Coppess sees the first two moves – particularly the consolidation of FSA, RMA, and the NRCS within the same bureau – as streamlining that makes sense. “The three of those agencies work together significantly. They have to work together a lot because they are serving a lot of the same farmers,” he said. “Now, there has been a lot of concern with how the administration is going about it – you know, typically this would be something that Congress would put together, or at least there would have been a little more formalized process. I think it raised concerns with a lot of people that it was done, frankly, before the secretary was even there.”
The third provision – described in the secretary’s press release as “Elevating Rural Development” – was seen by many rural community advocates as a clear downgrade in the status of the rural development mission area. 578 advocacy groups sent a letter to Congress describing the elimination of the undersecretary for rural development as a move that would “substantially diminish resources dedicated to improving rural communities and the lives of rural people.” In response, the department moved rural development programs into a single portfolio and created a new position, assistant to the secretary for rural development, to serve as the secretary’s “principal advisor” for rural development programs and policies. Unlike the USDA undersecretaries, however, this new position sits outside the organizational hierarchy, and is not subject to Senate confirmation.
The department’s first Assistant to the Secretary for Rural Development, Anne Hazlett, was appointed in June. “I have all the respect in the world for Anne Hazlett,” Coppess said. “She is phenomenal. But it certainly raises a lot of concerns about what happens to that vital mission area when it is no longer a mission area – and it’s sort of odd, given the level of support President Trump got from rural America, for one of the administration’s first moves to be getting rid of that mission area. It doesn’t make sense. … That’s a big political loss, not to have that Senate-confirmed undersecretary leading the mission area.”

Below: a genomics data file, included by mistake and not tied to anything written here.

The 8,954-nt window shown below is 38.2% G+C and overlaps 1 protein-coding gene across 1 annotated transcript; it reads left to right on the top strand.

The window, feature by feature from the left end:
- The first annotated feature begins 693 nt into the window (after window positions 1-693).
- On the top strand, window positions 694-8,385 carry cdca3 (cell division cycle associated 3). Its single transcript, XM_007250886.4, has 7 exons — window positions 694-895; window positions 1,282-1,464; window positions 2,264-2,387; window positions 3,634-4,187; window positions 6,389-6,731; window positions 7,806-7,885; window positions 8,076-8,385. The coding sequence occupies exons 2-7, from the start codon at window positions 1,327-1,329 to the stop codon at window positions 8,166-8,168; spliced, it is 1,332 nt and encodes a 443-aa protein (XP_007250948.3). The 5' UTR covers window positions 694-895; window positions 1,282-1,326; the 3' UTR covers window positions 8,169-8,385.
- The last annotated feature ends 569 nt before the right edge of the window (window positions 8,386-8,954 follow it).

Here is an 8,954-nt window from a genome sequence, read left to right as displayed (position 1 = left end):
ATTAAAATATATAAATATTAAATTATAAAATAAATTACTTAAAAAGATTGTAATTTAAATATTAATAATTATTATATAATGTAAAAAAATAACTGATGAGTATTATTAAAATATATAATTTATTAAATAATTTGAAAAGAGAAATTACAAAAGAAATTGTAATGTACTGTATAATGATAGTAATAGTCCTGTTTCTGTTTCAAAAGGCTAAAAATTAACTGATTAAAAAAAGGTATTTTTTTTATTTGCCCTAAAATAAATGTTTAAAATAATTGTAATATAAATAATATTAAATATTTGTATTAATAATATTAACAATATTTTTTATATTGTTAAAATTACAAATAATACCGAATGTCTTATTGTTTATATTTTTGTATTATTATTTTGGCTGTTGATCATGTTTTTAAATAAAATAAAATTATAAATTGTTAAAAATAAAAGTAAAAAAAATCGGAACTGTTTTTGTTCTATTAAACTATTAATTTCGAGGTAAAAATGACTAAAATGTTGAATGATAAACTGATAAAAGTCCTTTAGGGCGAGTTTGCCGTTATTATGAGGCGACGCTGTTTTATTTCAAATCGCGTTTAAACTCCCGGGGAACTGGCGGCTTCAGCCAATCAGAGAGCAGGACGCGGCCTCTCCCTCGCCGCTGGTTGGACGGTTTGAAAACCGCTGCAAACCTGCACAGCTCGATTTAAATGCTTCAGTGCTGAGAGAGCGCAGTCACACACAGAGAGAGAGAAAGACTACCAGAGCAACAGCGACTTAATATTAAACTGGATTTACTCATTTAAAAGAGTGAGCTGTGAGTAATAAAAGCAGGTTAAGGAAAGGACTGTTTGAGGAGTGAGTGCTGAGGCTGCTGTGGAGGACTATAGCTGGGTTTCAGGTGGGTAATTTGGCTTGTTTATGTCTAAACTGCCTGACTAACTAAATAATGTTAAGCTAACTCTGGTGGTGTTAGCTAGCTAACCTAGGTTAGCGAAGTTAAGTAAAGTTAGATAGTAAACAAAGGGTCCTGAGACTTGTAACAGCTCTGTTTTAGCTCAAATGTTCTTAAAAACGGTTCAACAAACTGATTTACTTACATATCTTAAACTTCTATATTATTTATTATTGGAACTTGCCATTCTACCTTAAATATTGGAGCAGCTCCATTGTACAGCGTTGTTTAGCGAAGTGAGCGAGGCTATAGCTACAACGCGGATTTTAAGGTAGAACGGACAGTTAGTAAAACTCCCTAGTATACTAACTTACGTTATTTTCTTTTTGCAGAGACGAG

Further refinements to the secretary’s reorganization plan were mostly uncontroversial except for those that seemed to combine regulatory and market-promotion functions within the same bureau, which some critics described as clear conflicts of interest. For example, the reorganization moves the Grain Inspection, Packers and Stockyards Administration (GIPSA), which was housed across several program areas, into the Agricultural Marketing Service (AMS). Part of GIPSA’s mission is to enforce antitrust legislation aimed at upholding competition in the livestock industry, so moving it into USDA’s marketing and promotion office invited criticism. J. Dudley Butler, who administered GIPSA from 2009 to 2012, called the move “a disaster.”
The reorganization involved similar moves that were criticized by some groups, such as the National Sustainable Agriculture Coalition (NASC), as efforts to make science serve policy, rather than to craft policies based on science, such as:
- moving the Office of Pest Management Policy from the Agricultural Research Service into the Office of the Chief Economist;
- moving the U.S. Codex Office, which works with foreign counterparts to establish safe food standards, from the Food Safety and Inspection Service to the new Trade and Foreign Agricultural Affairs (TFAA) Office; and